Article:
Customer service is the provision of service to customers
before, during and after a purchase.
According to Turban et al. (2002), “Customer service is a
series of activities designed to enhance the level of
customer satisfaction – that is, the feeling that a product
or service has met the customer expectation."
Its importance varies by products, industry and customer;
defective or broken merchandise can be exchanged, often only
with a receipt and within a specified time frame. Retail
stores will often have a desk or counter devoted to dealing
with returns, exchanges and complaints, or will perform
related functions at the point of sale; the perceived
success of such interactions being dependent on employees
"who can adjust themselves to the personality of the guest,
"according to Micah Solomon quoted in Inc. Magazine.
From the point of view of an overall sales process
engineering effort, customer service plays an important role
in an organization's ability to generate income and revenue.
From that perspective, customer service should be included
as part of an overall approach to systematic improvement. A
customer service experience can change the entire perception
a customer has of the organization.
Some have argued that the quality and level of customer
service has decreased in recent years, and that this can be
attributed to a lack of support or understanding at the
executive and middle management levels of a corporation
and/or a customer service policy. To address this argument,
many organizations have employed a variety of methods to
improve their customer satisfaction levels, and other KPIs.
Automated customer service
Customer service may be provided by a person (e.g., sales
and service representative), or by automated means. Examples
of automated means are Internet sites. An advantage with
automated means is an increased ability to provide service
24-hours a day, which can, at least, be a complement to
customer service by persons.
However, in the Internet era, a challenge has been to
maintain and/or enhance the personal experience while making
use of the efficiencies of online commerce. Writing in Fast
Company, entrepreneur and customer systems innovator Micah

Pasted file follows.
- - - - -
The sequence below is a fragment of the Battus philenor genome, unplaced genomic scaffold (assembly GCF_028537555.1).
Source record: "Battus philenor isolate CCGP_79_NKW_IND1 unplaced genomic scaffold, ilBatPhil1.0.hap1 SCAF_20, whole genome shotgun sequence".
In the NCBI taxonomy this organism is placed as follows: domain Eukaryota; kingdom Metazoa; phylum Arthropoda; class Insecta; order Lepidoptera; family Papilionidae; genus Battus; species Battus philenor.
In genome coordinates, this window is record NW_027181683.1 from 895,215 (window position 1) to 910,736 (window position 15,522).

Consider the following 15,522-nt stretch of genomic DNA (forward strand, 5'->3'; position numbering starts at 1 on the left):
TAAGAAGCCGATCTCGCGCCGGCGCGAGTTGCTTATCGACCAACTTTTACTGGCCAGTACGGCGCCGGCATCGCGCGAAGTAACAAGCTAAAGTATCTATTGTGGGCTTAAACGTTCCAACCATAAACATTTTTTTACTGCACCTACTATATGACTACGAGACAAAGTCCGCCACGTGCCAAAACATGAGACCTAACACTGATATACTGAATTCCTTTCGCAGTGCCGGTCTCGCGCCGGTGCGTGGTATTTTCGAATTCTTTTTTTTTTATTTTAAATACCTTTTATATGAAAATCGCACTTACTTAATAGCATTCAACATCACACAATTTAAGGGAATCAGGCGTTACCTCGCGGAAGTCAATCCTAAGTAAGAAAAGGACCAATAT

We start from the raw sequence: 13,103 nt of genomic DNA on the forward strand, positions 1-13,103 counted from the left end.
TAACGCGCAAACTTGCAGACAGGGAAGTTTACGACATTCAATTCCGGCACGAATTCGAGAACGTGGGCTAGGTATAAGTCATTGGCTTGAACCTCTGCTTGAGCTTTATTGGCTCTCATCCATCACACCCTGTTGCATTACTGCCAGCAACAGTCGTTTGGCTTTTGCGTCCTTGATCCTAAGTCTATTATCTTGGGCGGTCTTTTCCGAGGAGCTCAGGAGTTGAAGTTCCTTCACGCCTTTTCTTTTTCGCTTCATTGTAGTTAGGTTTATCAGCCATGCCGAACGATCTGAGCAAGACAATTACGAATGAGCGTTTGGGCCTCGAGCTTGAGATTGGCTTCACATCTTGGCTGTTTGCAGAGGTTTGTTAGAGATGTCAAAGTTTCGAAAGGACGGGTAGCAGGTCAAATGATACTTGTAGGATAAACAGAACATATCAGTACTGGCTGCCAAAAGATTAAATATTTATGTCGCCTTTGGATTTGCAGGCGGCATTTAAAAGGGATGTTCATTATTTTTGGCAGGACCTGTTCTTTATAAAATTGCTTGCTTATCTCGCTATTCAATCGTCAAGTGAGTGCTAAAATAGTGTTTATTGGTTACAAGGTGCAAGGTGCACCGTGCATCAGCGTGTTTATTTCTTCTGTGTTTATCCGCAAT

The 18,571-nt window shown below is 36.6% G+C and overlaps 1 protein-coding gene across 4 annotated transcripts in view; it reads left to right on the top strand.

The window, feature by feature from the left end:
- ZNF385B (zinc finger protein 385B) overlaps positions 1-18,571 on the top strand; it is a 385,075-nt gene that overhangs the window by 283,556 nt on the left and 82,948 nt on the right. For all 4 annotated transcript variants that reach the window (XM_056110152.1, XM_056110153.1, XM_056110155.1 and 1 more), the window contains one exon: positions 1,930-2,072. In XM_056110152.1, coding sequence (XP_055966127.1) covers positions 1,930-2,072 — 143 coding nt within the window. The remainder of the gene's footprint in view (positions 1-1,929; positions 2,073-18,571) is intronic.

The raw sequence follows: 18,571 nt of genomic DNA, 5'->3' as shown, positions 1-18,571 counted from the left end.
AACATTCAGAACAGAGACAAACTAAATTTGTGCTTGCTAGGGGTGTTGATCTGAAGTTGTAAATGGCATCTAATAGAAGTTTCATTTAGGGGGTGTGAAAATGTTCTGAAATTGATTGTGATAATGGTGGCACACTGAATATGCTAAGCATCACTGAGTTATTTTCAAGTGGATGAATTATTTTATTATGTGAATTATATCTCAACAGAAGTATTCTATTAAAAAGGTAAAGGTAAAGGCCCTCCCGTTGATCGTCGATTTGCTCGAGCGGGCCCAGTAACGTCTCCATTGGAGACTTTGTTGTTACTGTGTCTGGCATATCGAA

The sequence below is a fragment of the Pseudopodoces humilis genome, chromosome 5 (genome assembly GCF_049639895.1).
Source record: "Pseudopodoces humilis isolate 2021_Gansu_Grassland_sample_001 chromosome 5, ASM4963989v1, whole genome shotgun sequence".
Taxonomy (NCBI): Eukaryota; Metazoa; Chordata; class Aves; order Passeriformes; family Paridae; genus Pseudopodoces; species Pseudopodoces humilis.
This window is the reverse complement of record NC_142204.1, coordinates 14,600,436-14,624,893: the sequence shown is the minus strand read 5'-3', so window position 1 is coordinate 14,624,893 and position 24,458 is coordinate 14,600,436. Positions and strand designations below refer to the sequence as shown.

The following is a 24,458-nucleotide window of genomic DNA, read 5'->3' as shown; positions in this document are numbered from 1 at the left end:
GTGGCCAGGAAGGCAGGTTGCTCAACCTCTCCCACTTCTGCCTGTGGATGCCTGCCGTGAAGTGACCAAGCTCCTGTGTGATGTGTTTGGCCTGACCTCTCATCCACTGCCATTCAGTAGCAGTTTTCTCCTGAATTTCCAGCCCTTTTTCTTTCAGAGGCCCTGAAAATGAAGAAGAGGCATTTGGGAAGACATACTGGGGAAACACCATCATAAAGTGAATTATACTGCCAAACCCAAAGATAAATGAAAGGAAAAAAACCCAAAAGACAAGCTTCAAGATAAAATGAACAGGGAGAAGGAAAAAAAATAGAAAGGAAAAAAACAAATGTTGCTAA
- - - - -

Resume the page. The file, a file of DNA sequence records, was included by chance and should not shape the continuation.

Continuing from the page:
Solomon has made the point that "Online customers are
literally invisible to you (and you to them), so it's easy
to shortchange them emotionally. But this lack of visual and
tactile presence makes it even more crucial to create a
sense of personal, human-to-human connection in the online
Automated means can be based entirely on self service, but
may also be based on service by more or less means of
Recently, many organizations have implemented feedback loops
that allow them to capture feedback at the point of
experience. For example, National Express, one of the UK's
leading travel companies invites passengers to send text
messages whilst riding the bus. This has been shown to be
useful as it allows companies to improve their customer
service before the customer defects, thus making it far more
likely that the customer will return next time.
Technology has made it increasingly easier for companies to
obtain feedback from customers. Community blogs and forums
give customers to give detailed explanations of both
negative and positive experiences with an organization.
A challenge working with customer service is to ensure that
you have focused your attention on the right key areas,
measured by the right Key Performance Indicator. There is no
challenge to come up with a lot of meaningful KPIs, but the
challenge is to select a few which reflects your overall
strategy. In addition to reflecting your strategy it should
also enable staff to limit their focus to the areas that
really matter. The focus must be of those KPIs, which will
deliver the most value to the overall objective, e.g. cost
saving, service improving etc. It must also be done in such
a way that staff sincerely believe that they can make a
difference with the effort.
One of the most important aspects of a customer service KPI
is that of what is often referred to as the "Feel Good
Factor." Basically the goal is to not only help the customer
have a good experience, but to offer them an experience that
exceeds their expectations. Several key points are listed as
1. Know your product – Know what products/service you
are offering back to front. In other words be an information
expert. It is okay to say "I don't know," but it should
always be followed up by "but let me find out" or possibly
"but my friend knows!" Whatever the situation may be, make
sure that you don't leave your customer with an unanswered
2. Body Language/Communication – Most of the
communication that we relay to others is done through body
language. If we have a negative body language when we
interact with others it can show our lack of care. Two of
the most important parts of positive body language are
smiling and eye contact. Make sure to look your customers in
the eye. It shows that we are listening to them, not at
them. And then of course smiling is just more inviting than
someone who has a blank look on their face.
3. Anticipate Guest Needs – Nothing surprises your
customer more than an employee going the extra mile to help
them. Always look for ways to serve your customer more than
they expect. In doing so it helps them to know that you care
and it will leave them with the "Feel Good Factor" that we
are searching for.